This article is part of an IP-Watch and Infojustice.org series analyzing the Trans Pacific Partnership intellectual property provisions by leading experts around the world. The series will publish weekly through the first quarter of 2016.
During the negotiation of the Trans-Pacific Partnership Agreement, many concerns were voiced about how TPP would mandate adoption of U.S. style statutory damages. Under the U.S. Copyright Act, a court can award damages of up to $30,000 per work infringed, which can be ratcheted up to $150,000 per work infringed in cases of willful infringement. Scholars have found that statutory damages in the U.S. have discouraged investment in innovative technologies while incentivizing the emergence of copyright trolls.
So how bad is the statutory damages provision in the final TPP agreement?
The TPP damages provisions go beyond TRIPS but are more flexible than the Korea-U.S. Free Trade Agreement (KORUS) and allow the adoption of a statutory damages framework less onerous than that of the U.S. Copyright Act.
In addition to providing for the recovery of actual damages under TPP Article 18.74.3 and the infringer’s profits under Article 18.74.5, a Party under Article 18.74.6 must establish or maintain a system that provides for “pre-established damages” or “additional damages.” Footnote 111 clarifies that “additional damages may include exemplary or punitive damages.” Thus, pre-established damages means what the U.S. Copyright Act calls statutory damages. Article 18.74.8 then requires that pre-established damages “shall be set out in an amount that would be sufficient to compensate the right holder for the harm caused by the infringement, and with a view to deterring future infringements.” In contrast, TRIPS Article 45.1 only requires compensatory damages – not that damages be set higher to “deter” infringement. (TRIPS Article 45.2 does permit Members in appropriate cases to authorize judicial authorities to order recovery of profits or the payment of pre-established damages, but this provision is not mandatory and does not appear directed toward deterrence.)
Despite embracing a damages regime beyond that required by TRIPS, these provisions give Parties flexibility on the issue of statutory damages. To begin, the concept of “deterrence” is – of necessity – an open one, subject to range of interpretations. More specially, a Party doesn’t have to adopt a comprehensive system of statutory damages. Instead, it can opt for a system of additional damages, such as treble damages only in cases of willful infringement. In this respect, TPP is more flexible than KORUS, which required the adoption of pre-established damages.
Second, if a Party does adopt a system of statutory damages, the system need not be anywhere near as draconian as 17 U.S.C. § 504(c). The primary objective of the system would be to compensate the right holder for the harm caused by the infringement, and deterrence would only serve as a secondary consideration.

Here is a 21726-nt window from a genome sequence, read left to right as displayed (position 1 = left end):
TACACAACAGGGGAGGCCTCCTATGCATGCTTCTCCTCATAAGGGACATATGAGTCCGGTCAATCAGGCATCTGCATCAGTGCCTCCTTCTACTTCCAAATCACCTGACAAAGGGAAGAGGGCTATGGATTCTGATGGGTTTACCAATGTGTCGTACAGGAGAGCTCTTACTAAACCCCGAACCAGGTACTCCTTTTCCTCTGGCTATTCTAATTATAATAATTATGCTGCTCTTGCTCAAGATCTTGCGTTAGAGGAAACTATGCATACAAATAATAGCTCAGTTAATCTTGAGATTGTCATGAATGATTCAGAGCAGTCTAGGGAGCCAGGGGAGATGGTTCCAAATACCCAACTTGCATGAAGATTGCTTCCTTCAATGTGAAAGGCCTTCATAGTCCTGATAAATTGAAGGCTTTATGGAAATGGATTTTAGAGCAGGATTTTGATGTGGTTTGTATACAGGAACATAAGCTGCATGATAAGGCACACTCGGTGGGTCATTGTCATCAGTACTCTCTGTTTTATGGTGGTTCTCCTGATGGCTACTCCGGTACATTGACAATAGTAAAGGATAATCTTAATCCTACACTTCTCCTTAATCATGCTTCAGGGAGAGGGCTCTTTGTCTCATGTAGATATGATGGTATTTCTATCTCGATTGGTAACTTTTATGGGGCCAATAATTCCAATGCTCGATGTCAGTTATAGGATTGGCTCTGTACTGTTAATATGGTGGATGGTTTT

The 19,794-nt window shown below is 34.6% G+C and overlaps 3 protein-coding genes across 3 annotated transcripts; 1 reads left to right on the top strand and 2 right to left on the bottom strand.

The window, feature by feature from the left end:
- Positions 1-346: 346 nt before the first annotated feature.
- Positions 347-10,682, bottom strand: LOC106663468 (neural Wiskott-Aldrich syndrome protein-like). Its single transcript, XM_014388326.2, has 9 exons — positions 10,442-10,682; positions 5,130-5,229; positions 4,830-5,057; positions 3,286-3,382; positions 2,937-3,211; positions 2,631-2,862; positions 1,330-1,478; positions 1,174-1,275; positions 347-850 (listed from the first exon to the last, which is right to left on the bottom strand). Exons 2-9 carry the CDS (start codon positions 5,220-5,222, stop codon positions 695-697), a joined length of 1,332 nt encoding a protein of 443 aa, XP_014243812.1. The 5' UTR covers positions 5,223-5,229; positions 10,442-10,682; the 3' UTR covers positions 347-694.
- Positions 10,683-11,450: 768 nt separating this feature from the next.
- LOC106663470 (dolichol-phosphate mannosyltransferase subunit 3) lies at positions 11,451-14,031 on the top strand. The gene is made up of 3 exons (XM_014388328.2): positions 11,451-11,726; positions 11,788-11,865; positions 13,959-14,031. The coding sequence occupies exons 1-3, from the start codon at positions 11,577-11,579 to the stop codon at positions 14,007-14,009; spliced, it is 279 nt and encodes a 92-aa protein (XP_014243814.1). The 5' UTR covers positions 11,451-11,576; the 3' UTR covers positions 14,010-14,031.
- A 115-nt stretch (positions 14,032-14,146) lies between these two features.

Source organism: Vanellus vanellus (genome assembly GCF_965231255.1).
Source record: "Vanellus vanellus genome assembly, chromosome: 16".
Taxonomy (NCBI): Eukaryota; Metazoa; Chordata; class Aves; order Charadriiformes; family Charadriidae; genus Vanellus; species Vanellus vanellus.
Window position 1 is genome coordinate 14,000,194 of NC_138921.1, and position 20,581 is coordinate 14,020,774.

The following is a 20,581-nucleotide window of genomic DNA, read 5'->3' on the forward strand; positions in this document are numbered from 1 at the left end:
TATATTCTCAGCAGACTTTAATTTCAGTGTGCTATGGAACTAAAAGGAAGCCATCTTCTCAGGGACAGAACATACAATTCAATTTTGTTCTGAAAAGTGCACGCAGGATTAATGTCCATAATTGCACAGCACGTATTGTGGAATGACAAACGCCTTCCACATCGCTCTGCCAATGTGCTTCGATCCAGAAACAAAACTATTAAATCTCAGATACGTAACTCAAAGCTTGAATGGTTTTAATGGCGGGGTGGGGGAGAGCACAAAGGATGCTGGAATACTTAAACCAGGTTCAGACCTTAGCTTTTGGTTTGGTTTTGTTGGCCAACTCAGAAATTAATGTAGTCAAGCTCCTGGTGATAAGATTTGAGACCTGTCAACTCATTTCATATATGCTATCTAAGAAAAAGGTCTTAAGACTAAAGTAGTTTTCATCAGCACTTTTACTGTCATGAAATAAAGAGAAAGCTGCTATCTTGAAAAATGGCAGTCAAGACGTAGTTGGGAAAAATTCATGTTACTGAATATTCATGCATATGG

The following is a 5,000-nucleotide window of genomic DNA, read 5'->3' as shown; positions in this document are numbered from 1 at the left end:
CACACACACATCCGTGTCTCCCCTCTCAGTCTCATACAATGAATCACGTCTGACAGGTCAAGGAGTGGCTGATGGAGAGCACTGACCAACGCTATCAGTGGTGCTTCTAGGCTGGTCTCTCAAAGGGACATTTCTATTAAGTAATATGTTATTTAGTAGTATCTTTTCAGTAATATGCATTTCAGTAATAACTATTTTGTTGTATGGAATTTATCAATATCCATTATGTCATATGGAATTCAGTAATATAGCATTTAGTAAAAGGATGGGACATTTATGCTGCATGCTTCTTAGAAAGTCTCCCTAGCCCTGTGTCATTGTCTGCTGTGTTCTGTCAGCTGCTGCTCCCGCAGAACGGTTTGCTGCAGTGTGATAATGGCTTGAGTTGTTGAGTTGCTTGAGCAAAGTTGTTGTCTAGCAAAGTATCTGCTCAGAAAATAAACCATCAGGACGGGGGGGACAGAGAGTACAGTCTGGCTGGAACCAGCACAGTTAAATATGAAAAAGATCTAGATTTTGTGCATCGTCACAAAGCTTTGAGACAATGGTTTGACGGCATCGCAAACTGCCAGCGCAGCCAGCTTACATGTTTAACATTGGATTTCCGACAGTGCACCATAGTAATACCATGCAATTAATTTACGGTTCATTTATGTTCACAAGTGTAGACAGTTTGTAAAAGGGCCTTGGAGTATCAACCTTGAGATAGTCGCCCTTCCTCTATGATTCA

Third, the TPP’s general enforcement provisions require Parties to protect the interests of defendants:
- Article 18.71.1 provides that enforcement procedures “shall be applied in such manner as to prevent the creation of barriers to legitimate trade and to provide for safeguards against their abuse.”
- Article 18.71.3 provides that “each party shall ensure that its procedures concerning the enforcement of intellectual property rights are fair and equitable.”
- Article 18.71.5 provides that in implementing the TPP’s enforcement provisions, “each Party shall take into account the need for proportionality between the seriousness of the infringement of the intellectual property right and the applicable remedies and penalties….”
- Article 18.71.15 provides that each party shall ensure that its judicial authorities have the power to order a right holder who has “abused enforcement procedures” to compensate the defendant “for the injury suffered because of that abuse.”
Applying these provisions, a legislature enacting a system for pre-established damages could, as in the United States, set one range of statutory damages for willful infringement, another range for ordinary infringement, and a third for innocent infringement, which could go down to zero (as it does in 17 U.S.C. § 504(c)(2) for libraries, archives, educational institutions, and public broadcasters who reasonably believed their use was fair). The maximums could also be significantly lower than in the United States. The legislature could decide to treat the use of orphan works as a form of innocent infringement, or it could come up with a separate framework for orphan works, e.g., reasonable compensation as proposed by the U.S. Copyright Office, which would meet Article 18.74.8’s compensation requirement. (Additionally, the legislature would be free to adopt an exception permitting the use of orphan works without payment under Article 18.66.) The legislature could also provide a cap on statutory damages against consumers, as in Canada’s copyright law.
Importantly, a legislature enacting a system for pre-established damages could provide its court with far more guidance on how to apply the statutory ranges than the U.S. Copyright Act. (17 U.S.C. § 504(c) only instructs a court to allow recovery within the statutory range “as the court considers just.”) The legislature would be free to direct the court to focus on compensation for the right holder’s injury and to take into account the need for proportionality between the seriousness of the infringement and the amount awarded.
In short, although TPP requires parties to adopt a deterrent system of damages rather than only providing compensation, TPP allows for the adoption of a statutory damages system that is more fair than that of the U.S. Copyright Act, and that is less prone to abuse by copyright trolls. Indeed, TPP provides the U.S. Congress with a roadmap on how to improve the U.S. Copyright Act’s statutory damages system.